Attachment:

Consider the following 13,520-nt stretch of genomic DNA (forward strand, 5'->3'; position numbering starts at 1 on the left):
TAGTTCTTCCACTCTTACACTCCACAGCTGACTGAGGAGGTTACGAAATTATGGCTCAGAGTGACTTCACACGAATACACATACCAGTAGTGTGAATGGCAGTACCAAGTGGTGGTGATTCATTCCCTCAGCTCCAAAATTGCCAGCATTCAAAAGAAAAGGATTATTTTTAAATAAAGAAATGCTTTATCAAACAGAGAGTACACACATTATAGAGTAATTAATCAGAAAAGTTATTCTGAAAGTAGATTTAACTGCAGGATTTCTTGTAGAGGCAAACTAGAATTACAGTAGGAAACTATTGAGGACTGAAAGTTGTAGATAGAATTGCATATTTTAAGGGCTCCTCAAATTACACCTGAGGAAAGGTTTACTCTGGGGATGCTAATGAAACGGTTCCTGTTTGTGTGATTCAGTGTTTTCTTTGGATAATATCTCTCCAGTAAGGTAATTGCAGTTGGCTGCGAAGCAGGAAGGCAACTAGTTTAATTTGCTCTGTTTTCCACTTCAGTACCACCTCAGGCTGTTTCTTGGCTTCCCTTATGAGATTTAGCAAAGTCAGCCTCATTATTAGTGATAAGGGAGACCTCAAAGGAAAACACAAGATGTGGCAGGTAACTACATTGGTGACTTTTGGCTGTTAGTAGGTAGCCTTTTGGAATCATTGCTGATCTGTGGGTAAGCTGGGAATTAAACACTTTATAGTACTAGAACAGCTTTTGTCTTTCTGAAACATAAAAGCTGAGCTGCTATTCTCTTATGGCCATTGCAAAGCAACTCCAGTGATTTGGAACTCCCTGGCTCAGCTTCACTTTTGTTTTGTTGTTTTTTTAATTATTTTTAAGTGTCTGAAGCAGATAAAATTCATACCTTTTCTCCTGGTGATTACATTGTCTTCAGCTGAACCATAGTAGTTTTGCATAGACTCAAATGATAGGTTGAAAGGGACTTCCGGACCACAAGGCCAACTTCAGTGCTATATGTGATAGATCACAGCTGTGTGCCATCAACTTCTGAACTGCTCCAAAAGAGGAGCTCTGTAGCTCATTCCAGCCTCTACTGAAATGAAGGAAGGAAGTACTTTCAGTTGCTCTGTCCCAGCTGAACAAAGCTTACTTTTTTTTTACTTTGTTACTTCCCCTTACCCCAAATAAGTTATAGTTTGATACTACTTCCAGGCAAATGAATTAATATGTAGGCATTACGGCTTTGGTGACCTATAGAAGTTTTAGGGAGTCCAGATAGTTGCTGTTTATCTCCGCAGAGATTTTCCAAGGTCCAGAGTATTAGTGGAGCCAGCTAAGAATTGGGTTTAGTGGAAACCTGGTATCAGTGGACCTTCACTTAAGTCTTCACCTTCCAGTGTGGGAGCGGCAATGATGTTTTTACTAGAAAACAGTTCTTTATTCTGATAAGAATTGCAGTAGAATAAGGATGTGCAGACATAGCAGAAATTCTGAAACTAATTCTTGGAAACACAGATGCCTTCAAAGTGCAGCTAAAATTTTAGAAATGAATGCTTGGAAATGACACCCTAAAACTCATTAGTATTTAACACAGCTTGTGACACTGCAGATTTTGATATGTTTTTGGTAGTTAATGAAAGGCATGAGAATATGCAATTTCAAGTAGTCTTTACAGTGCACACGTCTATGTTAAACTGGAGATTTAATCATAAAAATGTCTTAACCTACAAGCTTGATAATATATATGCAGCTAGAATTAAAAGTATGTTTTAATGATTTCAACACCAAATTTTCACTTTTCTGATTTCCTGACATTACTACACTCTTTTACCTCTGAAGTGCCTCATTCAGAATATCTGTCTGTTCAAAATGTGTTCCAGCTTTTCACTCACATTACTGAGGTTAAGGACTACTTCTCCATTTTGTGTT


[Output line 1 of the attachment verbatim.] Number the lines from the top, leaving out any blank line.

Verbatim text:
Consider the following 13,520-nt stretch of genomic DNA (forward strand, 5'->3'; position numbering starts at 1 on the left):